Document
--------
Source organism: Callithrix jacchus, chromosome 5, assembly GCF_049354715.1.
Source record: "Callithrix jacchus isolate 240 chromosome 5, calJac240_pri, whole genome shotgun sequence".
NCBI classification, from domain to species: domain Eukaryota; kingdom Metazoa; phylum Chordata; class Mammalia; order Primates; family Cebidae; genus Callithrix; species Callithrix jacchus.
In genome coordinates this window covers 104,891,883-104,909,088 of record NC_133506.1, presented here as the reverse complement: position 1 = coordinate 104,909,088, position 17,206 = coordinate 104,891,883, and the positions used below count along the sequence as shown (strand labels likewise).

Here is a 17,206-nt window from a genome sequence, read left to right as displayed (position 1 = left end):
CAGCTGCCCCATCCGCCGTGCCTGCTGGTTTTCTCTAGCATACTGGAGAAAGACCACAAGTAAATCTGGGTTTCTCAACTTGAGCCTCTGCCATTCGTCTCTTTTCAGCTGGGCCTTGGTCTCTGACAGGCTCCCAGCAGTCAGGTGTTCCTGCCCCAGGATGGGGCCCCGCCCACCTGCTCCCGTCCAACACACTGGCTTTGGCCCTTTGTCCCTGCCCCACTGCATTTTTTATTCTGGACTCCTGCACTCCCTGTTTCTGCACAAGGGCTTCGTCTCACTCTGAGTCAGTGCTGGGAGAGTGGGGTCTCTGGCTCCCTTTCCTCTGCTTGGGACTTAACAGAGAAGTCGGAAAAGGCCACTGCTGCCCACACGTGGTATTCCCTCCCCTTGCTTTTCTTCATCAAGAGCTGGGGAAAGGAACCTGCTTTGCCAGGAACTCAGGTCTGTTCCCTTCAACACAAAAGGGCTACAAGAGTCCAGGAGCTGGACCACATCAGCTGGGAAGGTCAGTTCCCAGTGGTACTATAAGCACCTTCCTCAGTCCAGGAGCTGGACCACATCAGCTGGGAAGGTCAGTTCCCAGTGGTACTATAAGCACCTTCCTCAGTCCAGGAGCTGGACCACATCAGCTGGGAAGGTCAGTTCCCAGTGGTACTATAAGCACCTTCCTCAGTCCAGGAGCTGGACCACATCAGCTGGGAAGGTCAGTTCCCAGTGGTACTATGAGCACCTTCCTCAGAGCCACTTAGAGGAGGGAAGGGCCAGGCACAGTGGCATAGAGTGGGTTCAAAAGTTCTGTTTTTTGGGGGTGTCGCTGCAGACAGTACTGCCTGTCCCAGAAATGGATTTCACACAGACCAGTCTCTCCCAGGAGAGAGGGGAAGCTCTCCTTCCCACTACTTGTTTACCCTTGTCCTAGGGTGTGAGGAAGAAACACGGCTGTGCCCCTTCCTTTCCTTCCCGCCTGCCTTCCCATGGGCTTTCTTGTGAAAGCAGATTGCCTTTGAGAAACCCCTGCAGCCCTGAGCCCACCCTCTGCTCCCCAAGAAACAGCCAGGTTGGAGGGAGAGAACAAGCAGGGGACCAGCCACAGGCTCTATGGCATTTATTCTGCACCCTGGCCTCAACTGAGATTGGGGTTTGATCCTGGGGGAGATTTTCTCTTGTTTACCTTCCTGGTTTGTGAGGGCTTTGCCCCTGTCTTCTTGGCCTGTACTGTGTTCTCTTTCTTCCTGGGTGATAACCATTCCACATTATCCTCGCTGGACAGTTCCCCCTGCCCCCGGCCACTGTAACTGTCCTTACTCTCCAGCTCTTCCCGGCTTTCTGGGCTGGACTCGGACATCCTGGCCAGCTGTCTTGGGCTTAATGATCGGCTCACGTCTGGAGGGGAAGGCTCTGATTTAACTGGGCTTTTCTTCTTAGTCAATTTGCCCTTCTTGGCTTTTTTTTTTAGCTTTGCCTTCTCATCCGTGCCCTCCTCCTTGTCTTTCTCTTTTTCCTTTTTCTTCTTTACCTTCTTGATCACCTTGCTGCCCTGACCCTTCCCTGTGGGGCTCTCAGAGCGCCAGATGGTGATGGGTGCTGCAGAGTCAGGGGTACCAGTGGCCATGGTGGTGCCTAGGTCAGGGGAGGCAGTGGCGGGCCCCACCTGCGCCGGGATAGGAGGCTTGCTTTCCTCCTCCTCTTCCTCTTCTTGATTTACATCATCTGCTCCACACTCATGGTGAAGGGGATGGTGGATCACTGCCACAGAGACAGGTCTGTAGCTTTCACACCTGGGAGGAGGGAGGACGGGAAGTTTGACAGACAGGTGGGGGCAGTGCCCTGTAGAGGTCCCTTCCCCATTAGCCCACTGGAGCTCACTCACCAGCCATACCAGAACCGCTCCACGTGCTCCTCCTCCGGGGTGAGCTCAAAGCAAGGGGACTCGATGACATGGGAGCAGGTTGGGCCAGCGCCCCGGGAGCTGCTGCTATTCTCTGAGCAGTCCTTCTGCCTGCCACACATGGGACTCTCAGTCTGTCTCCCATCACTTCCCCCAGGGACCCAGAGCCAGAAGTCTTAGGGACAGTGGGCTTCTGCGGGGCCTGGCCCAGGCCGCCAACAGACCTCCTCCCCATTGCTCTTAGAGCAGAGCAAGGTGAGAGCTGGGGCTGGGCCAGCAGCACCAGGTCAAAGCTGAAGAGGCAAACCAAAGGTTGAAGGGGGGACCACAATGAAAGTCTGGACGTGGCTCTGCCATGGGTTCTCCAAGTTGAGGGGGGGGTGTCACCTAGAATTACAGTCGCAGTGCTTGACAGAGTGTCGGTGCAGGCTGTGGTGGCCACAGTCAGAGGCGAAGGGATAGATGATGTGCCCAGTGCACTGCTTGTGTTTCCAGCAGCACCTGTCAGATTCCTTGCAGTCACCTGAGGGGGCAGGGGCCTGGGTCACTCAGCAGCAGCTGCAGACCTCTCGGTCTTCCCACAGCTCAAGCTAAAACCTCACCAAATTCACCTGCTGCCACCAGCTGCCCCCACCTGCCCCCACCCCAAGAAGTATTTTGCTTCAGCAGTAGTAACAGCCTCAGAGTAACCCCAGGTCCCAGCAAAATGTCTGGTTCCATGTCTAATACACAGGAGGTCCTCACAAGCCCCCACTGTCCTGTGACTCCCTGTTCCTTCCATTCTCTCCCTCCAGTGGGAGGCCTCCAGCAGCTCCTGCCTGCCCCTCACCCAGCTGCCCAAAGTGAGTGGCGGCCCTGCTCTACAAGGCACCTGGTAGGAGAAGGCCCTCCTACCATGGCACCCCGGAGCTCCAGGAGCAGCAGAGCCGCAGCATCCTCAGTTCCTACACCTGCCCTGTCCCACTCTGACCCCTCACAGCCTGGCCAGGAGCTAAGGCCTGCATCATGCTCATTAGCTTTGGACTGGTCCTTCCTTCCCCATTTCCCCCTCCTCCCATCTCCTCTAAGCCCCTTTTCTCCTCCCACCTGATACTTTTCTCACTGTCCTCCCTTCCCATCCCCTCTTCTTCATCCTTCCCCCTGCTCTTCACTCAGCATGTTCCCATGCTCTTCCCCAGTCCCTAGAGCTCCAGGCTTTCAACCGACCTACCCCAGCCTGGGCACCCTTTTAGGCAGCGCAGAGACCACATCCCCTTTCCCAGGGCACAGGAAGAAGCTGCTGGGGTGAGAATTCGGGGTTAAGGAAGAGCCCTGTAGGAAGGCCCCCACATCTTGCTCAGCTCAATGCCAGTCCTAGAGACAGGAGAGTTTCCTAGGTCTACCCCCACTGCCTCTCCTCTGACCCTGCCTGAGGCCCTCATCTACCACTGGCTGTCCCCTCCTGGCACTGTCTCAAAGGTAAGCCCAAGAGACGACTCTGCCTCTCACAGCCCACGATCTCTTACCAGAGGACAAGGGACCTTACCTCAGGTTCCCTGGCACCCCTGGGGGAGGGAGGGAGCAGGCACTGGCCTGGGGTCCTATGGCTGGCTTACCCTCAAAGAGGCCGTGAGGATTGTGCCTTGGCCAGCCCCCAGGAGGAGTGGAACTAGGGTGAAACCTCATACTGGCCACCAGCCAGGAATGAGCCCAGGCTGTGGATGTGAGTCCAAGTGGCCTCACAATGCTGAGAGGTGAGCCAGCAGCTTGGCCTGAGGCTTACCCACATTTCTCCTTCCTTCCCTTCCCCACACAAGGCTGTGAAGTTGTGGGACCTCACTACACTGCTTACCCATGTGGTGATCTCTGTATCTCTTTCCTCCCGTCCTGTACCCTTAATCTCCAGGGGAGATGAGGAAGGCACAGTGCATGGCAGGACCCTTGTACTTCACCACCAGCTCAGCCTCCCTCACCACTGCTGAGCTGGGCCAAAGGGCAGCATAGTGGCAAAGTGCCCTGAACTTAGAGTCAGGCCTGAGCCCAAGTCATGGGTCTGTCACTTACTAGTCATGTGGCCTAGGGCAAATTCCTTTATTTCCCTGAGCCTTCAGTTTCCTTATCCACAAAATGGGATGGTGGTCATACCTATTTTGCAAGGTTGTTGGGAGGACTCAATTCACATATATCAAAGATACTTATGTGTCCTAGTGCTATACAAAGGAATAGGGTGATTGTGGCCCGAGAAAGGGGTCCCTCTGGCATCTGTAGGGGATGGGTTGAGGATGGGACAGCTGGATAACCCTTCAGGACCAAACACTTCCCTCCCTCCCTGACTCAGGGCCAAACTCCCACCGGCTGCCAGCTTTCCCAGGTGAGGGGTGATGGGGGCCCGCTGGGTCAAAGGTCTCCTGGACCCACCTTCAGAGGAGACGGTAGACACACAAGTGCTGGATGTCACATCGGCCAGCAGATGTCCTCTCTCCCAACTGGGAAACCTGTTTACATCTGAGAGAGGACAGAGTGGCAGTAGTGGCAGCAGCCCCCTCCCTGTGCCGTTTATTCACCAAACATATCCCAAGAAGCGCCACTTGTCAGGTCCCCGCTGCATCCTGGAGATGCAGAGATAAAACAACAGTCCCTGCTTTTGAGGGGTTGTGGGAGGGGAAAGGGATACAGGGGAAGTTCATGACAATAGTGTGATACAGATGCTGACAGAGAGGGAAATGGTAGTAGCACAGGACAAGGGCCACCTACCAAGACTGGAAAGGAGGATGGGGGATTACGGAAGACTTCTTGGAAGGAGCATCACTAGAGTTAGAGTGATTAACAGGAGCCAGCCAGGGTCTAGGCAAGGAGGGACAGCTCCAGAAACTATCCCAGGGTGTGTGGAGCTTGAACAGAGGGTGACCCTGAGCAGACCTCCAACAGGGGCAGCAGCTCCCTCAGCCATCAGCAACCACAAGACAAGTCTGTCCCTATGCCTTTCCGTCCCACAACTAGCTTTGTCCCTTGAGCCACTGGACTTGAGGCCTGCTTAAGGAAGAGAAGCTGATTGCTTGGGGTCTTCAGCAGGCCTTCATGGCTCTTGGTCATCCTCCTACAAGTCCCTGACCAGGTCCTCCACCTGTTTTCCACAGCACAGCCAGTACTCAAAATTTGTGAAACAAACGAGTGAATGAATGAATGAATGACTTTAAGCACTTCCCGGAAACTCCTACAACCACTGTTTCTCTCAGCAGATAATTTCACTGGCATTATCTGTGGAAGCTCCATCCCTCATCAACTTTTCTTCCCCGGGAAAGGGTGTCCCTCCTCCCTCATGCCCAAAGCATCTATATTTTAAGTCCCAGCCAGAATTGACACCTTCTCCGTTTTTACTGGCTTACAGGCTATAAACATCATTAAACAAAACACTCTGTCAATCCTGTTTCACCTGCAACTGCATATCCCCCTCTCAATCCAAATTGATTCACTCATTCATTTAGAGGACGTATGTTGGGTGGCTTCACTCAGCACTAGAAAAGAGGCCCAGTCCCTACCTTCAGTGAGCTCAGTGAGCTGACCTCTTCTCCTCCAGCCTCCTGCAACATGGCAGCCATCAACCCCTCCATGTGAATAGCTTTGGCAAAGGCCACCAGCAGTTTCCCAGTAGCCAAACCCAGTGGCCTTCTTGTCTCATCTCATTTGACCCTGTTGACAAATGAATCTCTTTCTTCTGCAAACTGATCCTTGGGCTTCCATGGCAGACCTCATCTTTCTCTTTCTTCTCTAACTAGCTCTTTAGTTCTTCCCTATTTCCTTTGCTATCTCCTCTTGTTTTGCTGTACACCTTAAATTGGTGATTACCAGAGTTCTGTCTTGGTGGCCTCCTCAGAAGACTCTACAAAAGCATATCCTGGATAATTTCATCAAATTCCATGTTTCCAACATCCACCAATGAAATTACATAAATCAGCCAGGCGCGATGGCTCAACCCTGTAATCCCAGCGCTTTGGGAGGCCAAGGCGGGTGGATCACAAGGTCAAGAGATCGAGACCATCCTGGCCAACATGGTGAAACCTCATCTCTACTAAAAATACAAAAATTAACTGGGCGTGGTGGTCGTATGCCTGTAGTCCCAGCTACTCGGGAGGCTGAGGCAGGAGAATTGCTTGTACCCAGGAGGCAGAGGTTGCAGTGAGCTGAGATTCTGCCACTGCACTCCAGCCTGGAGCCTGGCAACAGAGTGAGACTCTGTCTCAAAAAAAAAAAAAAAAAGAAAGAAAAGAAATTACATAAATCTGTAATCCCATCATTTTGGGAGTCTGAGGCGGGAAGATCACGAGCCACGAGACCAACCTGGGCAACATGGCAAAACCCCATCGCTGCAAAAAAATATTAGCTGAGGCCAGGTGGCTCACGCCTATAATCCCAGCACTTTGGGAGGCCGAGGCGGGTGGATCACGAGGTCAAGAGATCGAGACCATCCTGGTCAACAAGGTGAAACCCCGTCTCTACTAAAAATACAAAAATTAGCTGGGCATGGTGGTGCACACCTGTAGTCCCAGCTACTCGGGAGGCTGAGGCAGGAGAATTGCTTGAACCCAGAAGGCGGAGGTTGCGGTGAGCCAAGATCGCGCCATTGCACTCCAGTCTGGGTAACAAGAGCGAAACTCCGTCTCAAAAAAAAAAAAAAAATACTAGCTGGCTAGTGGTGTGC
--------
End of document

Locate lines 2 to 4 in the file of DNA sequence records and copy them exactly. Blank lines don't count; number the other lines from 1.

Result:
Source record: "Callithrix jacchus isolate 240 chromosome 5, calJac240_pri, whole genome shotgun sequence".
NCBI classification, from domain to species: domain Eukaryota; kingdom Metazoa; phylum Chordata; class Mammalia; order Primates; family Cebidae; genus Callithrix; species Callithrix jacchus.
In genome coordinates this window covers 104,891,883-104,909,088 of record NC_133506.1, presented here as the reverse complement: position 1 = coordinate 104,909,088, position 17,206 = coordinate 104,891,883, and the positions used below count along the sequence as shown (strand labels likewise).